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Facebook today announced
the rollout of a new feature in Messenger called “Admin Privileges.” With this toggled on, the company said that it will give specific users in a group chat “more control” over who partakes in the chat, and should help boost the app’s privacy.
If you have admin privileges you’ll be able to approve or decline new members before they join the chat, remove members already in a chat, and promote or demote any other person as an admin. The company said that the feature should help large groups who need to get in touch but may not be connected to on Facebook, like for a friend’s surprise party.
There are also new joinable links that any member can create and send out to potential new members, which an admin will then be able to approve. These admin privileges will be turned off by default:
The great thing about admin privileges in Messenger is they work in the background; if your group chat doesn’t need that level of control, it won’t get in the way of your group messaging. You’ll have the option to decide if you’d like admin approval for approving new members, but this preference is off by default in your group chat settings.
Today’s Facebook Messenger update launches at the same time that Facebook is facing immense scrutiny for its involvement with consulting firm Cambridge Analytica, which itself has been tied to President Trump’s 2016 election campaign. According to recent reports, the firm improperly amassed information from 50 million Facebook users without their consent and used that data to “target messages to voters.”
In the wake of these reports, investigations have been opened into Facebook’s actions and several politicians have asked Facebook CEO Mark Zuckerberg to testify about the events. A new “#DeleteFacebook” campaign has now launched on Twitter, which WhatsApp co-founder Brian Acton took part in. Facebook owns WhatsApp, but Acton left the company earlier in 2018 to start his own non-profit organization.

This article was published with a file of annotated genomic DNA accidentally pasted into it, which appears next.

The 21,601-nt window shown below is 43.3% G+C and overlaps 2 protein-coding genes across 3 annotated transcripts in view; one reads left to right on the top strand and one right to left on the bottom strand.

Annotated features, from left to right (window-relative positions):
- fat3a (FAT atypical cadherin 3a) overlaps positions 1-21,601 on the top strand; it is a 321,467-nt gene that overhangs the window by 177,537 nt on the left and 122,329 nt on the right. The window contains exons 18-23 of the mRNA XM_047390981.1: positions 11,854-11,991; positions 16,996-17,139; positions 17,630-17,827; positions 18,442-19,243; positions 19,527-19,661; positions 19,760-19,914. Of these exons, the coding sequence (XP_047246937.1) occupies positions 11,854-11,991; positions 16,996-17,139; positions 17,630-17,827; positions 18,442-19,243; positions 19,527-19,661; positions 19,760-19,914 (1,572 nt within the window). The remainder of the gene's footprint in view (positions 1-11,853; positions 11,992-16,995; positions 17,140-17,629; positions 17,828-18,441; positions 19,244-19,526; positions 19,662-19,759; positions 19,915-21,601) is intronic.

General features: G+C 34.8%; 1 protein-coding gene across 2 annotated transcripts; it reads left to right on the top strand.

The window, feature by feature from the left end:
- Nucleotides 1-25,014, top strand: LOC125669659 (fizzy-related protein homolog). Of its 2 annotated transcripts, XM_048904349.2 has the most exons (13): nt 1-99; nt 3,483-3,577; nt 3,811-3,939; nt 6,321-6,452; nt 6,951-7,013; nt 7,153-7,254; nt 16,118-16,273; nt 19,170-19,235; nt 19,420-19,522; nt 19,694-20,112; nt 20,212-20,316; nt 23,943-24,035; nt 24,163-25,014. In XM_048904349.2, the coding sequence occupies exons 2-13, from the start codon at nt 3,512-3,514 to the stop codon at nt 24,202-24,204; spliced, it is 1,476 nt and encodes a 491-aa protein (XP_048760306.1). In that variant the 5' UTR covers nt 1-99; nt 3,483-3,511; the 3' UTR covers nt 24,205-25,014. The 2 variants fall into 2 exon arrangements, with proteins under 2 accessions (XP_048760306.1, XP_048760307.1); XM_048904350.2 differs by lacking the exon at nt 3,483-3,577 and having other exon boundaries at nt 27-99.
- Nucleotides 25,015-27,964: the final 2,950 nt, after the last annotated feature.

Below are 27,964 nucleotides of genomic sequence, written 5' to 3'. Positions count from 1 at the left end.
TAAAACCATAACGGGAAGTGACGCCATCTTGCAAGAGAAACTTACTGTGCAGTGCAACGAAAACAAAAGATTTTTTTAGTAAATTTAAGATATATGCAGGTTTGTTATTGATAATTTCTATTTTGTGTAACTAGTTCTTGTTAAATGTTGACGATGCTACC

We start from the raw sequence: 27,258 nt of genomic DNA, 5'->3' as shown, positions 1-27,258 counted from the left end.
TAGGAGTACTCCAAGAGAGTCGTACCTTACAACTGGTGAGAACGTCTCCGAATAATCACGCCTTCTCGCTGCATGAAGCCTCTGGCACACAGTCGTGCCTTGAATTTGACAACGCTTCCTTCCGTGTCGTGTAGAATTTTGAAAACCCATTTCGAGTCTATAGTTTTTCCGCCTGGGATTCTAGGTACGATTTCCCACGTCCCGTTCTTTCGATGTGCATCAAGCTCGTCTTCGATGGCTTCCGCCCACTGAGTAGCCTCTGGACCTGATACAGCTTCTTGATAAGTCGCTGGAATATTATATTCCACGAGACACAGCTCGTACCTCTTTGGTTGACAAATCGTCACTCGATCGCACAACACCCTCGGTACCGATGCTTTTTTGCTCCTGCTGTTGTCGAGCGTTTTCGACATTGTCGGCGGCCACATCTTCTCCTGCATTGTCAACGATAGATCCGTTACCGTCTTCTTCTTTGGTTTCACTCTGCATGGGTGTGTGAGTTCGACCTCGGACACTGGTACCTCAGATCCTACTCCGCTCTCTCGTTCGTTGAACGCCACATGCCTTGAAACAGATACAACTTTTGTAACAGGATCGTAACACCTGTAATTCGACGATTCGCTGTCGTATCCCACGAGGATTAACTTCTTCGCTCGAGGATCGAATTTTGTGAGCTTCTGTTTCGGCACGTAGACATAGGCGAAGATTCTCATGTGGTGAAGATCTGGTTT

A Facebook spokesperson mentioned that the company was “deceived” by Cambridge Analytica and didn’t know about its actions. One Facebook shareholder, Fan Yuan, has filed a lawsuit against the company alleging it had some knowledge of Cambridge Analytica’s data siphoning and made “materially false and/or misleading” claims regarding the company’s handling of user data.
“The entire company is outraged we were deceived,” the statement continued. “We are committed to vigorously enforcing our policies to protect people’s information and will take whatever steps are required to see that this happens.”
As the scandal continues to grow, the Federal Trade Commission has also begun looking into whether Facebook potentially “violated an agreement with the agency.” Zuckerberg has yet to comment on the issue.
Back in January, Facebook announced a series of privacy-focused updates, which were planned for a rollout ahead of a May 25 deadline for compliance with the General Data Protection Regulation in the EU. At the time, Facebook also revealed a new overhaul for the news feed that would favor friends and family posts over publishers. Zuckerberg said that this update would lessen the time its users spend on Facebook, but cause the time to “be more valuable.”
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